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25b14eb Dec 14, 2016
@icecrime @crosbymichael @stevvooe @thaJeztah
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# containerd project maintainers file
#
# This file describes who runs the containerd project and how.
# This is a living document - if you see something out of date or missing,
# speak up!
#
# It is structured to be consumable by both humans and programs.
# To extract its contents programmatically, use any TOML-compliant
# parser.
[Rules]
[Rules.maintainers]
title = "What is a maintainer?"
text = """
There are different types of maintainers, with different responsibilities, but
all maintainers have 3 things in common:
1) They share responsibility in the project's success.
2) They have made a long-term, recurring time investment to improve the project.
3) They spend that time doing whatever needs to be done, not necessarily what
is the most interesting or fun.
Maintainers are often under-appreciated, because their work is harder to appreciate.
It's easy to appreciate a really cool and technically advanced feature. It's harder
to appreciate the absence of bugs, the slow but steady improvement in stability,
or the reliability of a release process. But those things distinguish a good
project from a great one.
"""
[Rules.adding-maintainers]
title = "How are maintainers added?"
text = """
Maintainers are first and foremost contributors that have shown they are
committed to the long term success of a project. Contributors wanting to become
maintainers are expected to be deeply involved in contributing code, pull
request review, and triage of issues in the project for more than three months.
Just contributing does not make you a maintainer, it is about building trust
with the current maintainers of the project and being a person that they can
depend on and trust to make decisions in the best interest of the project.
Periodically, the existing maintainers curate a list of contributors that have
shown regular activity on the project over the prior months. From this list,
maintainer candidates are selected and proposed on the maintainers mailing list.
After a candidate has been announced on the maintainers mailing list, the
existing maintainers are given five business days to discuss the candidate,
raise objections and cast their vote. Candidates must be approved by the BDFL
and at least 66% of the current maintainers by adding their vote on the mailing
list. Only maintainers of the repository that the candidate is proposed for are
allowed to vote. The BDFL's vote is mandatory.
If a candidate is approved, a maintainer will contact the candidate to invite
the candidate to open a pull request that adds the contributor to the
MAINTAINERS file. The candidate becomes a maintainer once the pull request is
merged.
"""
[Rules.stepping-down-policy]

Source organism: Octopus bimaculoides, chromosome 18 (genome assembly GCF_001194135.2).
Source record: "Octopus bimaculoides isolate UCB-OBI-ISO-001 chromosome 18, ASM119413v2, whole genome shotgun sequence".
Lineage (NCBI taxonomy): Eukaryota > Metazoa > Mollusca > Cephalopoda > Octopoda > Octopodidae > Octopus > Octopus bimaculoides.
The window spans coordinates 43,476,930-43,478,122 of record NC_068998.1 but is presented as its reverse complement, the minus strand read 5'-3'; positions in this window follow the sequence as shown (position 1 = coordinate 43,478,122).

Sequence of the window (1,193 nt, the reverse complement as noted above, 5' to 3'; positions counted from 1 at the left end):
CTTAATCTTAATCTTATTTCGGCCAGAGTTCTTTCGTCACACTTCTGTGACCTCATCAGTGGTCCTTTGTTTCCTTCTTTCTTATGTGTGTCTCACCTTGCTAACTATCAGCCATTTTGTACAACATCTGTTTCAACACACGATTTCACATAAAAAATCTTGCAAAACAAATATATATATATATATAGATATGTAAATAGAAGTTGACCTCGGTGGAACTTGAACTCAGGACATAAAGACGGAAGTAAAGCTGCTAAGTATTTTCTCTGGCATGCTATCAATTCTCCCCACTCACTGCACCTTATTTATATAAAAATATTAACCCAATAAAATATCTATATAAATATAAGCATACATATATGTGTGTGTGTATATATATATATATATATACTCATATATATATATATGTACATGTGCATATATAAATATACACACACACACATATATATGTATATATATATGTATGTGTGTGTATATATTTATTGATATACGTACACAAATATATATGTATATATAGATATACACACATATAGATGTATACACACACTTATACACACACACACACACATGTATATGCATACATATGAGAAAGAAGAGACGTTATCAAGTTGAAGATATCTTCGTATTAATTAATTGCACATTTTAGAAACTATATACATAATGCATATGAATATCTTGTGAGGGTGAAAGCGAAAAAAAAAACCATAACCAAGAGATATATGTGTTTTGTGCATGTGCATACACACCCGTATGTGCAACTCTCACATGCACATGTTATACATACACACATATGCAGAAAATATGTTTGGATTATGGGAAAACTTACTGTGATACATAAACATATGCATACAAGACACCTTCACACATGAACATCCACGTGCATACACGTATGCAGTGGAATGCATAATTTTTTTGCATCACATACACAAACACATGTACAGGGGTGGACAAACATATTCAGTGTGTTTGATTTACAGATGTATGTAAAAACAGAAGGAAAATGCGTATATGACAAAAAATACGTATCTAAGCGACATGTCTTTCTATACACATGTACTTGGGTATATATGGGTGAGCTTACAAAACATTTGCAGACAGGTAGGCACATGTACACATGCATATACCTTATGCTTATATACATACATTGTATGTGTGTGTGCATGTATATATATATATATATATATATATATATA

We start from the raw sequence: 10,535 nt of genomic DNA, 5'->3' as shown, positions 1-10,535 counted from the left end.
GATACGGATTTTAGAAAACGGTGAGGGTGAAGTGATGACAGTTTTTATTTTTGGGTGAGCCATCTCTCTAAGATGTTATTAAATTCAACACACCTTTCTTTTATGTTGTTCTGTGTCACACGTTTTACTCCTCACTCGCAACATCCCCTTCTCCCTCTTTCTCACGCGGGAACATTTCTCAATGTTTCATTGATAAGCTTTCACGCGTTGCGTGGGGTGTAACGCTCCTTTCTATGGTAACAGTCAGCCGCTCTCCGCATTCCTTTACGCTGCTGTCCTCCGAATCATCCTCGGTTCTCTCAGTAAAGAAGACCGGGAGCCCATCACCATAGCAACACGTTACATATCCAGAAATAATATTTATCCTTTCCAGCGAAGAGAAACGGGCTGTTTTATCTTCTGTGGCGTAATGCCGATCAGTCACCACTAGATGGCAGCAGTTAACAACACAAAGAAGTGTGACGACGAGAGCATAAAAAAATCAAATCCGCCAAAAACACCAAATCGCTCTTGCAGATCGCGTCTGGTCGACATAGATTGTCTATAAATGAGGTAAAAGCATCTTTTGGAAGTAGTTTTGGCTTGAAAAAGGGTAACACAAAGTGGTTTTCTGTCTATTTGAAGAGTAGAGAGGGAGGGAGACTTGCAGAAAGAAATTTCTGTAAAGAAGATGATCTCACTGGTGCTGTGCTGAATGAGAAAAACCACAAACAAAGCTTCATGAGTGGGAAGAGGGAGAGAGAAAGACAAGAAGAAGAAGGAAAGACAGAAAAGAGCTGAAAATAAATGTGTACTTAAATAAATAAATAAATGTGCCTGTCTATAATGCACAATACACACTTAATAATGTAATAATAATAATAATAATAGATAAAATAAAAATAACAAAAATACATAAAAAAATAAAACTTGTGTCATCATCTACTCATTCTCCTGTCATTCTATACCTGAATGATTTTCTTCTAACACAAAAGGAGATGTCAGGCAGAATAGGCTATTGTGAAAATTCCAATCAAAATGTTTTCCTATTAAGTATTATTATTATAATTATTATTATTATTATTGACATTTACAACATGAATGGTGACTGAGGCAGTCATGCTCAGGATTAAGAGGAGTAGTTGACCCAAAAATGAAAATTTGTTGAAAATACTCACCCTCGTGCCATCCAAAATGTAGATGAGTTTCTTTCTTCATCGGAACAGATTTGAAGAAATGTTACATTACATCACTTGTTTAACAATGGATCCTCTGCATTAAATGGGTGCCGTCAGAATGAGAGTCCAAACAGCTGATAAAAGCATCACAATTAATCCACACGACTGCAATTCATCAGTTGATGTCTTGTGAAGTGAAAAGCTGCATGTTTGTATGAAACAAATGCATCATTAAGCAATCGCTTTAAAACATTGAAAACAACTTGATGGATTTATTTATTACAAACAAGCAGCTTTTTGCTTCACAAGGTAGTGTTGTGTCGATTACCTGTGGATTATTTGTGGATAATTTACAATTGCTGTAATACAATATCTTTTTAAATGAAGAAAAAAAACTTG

title = "Stepping down policy"
text = """
Life priorities, interests, and passions can change. If you're a maintainer but
feel you must remove yourself from the list, inform other maintainers that you
intend to step down, and if possible, help find someone to pick up your work.
At the very least, ensure your work can be continued where you left off.
After you've informed other maintainers, create a pull request to remove
yourself from the MAINTAINERS file.
"""
[Rules.inactive-maintainers]
title = "Removal of inactive maintainers"
text = """
Similar to the procedure for adding new maintainers, existing maintainers can
be removed from the list if they do not show significant activity on the
project. Periodically, the maintainers review the list of maintainers and their
activity over the last three months.
If a maintainer has shown insufficient activity over this period, a neutral
person will contact the maintainer to ask if they want to continue being
a maintainer. If the maintainer decides to step down as a maintainer, they
open a pull request to be removed from the MAINTAINERS file.
If the maintainer wants to remain a maintainer, but is unable to perform the
required duties they can be removed with a vote by the BDFL and at least 66% of
the current maintainers. The BDFL's vote is mandatory. An e-mail is sent to the
mailing list, inviting maintainers of the project to vote. The voting period is
five business days. Issues related to a maintainer's performance should be
discussed with them among the other maintainers so that they are not surprised
by a pull request removing them.
"""
[Rules.bdfl]
title = "The Benevolent dictator for life (BDFL)"
text = """
containerd follows the timeless, highly efficient and totally unfair system
known as [Benevolent dictator for
life](https://en.wikipedia.org/wiki/Benevolent_Dictator_for_Life), with yours
truly, Solomon Hykes, in the role of BDFL. This means that all decisions are